30 Jan, 14 | by Emma Foster
I’m currently working as a junior doctor in a subacute hospital, on the Neurology Ward. Our in-patients come in for symptom management, and sometimes end of life care. Conditions include motor neuron disease, Huntington’s disease, multiple sclerosis, and the Parkinson Plus ‘three ugly sisters’ (although I’ve only seen MSA & PSP in my time here).
What a terrible group of diseases. There’s nothing like working on this ward to make you want to find a cure, or at least a way of slowing down the often rapid progression of these debilitating life-sentences. Given the lack of cures on offer, quite a few patients have gone out to alternative health providers, and are taking a large range of herbal supplements, crystals, homeopathy, magnetic therapy…. the list is endless. Understandably, they will do everything in their power to change the course of the relentless disease.
I admitted a patient yesterday, with MND. Confined to a wheelchair, with non-invasive ventilator support for up to 18 hours a day, he asked whether I had “a pill to make me stronger”. I said that I didn’t. “How about steroids?” At first I thought he meant ‘roids, the sort body-builders take. “No, not those” – he clarified – steroids, like his wife took for her fibromyalgia. She was weak, then took steroids and became better. I explained the different pathologies and that although we knew steroids helped fibromyalgia, we hadn’t yet found something that effective for MND. “How about stem cell therapy? The Government is trying to put a stop to that, aren’t they?” I acknowledged that stem cell therapy was a field of ongoing research, with potential, but as yet it was not the standard of care. I hadn’t heard that the Government was trying to put a stop to it; privately I thought they were busy enough stopping The Boat People, Gay Marriage, and Sharks Off The Coast of Western Australia, and probably didn’t have enough time to stop stem cell therapy too. “Well”, my patient finally said, “I take these from a Chinese medicine doctor”. ‘These’ turned out to be six large bottles full of very large pills, of uncertain vintage, uncertain ingredients, prescribed at frequent intervals. “They helped for a bit, but then started to not work as well, which he said could happen, so he’s now doubled the dose. Do you think they work?”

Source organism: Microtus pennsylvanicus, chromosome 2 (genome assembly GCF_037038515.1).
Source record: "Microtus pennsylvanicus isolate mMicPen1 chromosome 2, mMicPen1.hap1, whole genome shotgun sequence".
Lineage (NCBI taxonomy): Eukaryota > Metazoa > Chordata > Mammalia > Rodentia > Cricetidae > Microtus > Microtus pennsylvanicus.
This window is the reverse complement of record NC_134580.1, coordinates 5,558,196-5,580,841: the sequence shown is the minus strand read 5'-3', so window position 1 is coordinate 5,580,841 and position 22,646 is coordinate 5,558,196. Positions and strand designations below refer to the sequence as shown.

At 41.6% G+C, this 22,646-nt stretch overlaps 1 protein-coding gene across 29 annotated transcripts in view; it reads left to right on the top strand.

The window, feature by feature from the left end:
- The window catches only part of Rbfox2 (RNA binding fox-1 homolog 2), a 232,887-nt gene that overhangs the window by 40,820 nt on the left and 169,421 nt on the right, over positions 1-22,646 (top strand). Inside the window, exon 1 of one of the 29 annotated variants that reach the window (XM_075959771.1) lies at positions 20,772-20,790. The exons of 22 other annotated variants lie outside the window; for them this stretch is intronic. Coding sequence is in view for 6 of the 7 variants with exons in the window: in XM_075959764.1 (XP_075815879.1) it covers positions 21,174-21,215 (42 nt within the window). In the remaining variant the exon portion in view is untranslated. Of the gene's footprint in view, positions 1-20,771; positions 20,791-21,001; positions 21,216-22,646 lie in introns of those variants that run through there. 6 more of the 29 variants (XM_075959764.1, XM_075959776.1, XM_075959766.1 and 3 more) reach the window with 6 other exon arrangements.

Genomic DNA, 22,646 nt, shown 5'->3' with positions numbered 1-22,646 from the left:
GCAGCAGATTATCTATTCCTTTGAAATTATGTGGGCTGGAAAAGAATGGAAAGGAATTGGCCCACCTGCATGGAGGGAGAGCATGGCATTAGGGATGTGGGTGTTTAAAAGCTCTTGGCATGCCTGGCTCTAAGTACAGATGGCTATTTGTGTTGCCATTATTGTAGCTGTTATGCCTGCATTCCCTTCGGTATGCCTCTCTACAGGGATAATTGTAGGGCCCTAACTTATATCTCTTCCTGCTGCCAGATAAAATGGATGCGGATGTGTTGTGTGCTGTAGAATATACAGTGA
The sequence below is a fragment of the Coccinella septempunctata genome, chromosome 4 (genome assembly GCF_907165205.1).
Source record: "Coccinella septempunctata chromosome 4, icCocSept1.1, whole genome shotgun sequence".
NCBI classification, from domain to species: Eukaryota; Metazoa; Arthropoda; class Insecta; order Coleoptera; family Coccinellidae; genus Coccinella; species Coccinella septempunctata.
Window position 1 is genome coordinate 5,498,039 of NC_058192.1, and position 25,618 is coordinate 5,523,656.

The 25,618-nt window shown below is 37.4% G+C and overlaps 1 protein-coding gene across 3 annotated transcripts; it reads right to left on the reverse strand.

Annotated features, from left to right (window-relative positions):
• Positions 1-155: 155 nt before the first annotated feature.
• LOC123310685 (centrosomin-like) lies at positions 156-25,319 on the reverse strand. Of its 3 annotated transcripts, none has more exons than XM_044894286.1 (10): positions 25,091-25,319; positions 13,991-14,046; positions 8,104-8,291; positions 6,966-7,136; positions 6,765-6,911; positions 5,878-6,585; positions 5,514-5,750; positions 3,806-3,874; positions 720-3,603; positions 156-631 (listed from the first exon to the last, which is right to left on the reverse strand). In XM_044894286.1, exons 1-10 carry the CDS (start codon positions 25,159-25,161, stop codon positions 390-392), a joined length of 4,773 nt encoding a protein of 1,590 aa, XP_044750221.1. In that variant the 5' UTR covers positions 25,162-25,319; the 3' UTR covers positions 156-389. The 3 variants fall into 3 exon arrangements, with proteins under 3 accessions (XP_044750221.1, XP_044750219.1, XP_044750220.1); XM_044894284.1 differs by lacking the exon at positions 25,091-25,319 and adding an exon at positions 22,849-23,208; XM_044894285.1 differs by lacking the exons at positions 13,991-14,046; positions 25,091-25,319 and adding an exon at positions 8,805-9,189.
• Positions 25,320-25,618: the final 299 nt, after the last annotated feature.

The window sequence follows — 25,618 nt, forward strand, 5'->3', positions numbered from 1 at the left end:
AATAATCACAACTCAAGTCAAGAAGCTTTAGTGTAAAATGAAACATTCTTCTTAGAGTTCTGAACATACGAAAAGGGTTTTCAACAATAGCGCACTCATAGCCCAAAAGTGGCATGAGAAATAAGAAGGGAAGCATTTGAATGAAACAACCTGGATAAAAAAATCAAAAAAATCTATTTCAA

Reading the excellent article by Dr Colin J Mumford (JNNP 2014)1, titled ‘When patient opinion and clinical science are implacably opposed: the view form an MS specialist’, highlights that this challenge is faced the world-over by neurologists (and all doctors) when treating people with devastating diseases. Given a realistic (often bleak) outlook from us, people seek out sources they’re comfortable with: YouTube, tabloids, and current affair programs of varying credibility. Anecdotes about ‘my father’s-golf-partner’s-step-son’s-friend’ and ‘a-friend-of-my-aunt-who-lives-overseas’ speaks at a level understood by our patients far better than do our elite journal publications. Access to these journals, both in terms of knowing how to get a copy, and then understanding the content, is difficult without some sort of scientific or medical background.
I feel we have a duty to spend time with patients, ask about other treatment options they’ve explored, and where possible, discuss why our brand of medicine does not routinely offer these. If there’s scope, maybe even discuss why we set up trials the way we do, why we trust the results of multicentre double blinded RCTs more than anecdotes, and why we receive even our own ‘novel’ treatments with a degree of scepticism.
Perhaps go even further, and as Mumford urges, that we address these issues in a much larger forum; that we “embrace opportunities to exploit radio, TV and the internet whenever possible”. Have you got an opportunity to set up information sessions for groups of your patients? Perhaps there’s a support network with regularly meetings that you can attend to discuss new and upcoming treatments? Or maybe you can do it online, via FaceBook groups or other social networking pages designed for patients? Write in to the local current affairs program that has espoused the virtues of the latest wonder drug – give the ‘other’ view.
1 – ‘When patient opinion and clinical science are implacably opposed: the view from an MS specialist’, Mumford, CJ. J Neurol Neurosurg Psychiatry 2014;85:125-126 doi:10.1136/jnnp-2012-303857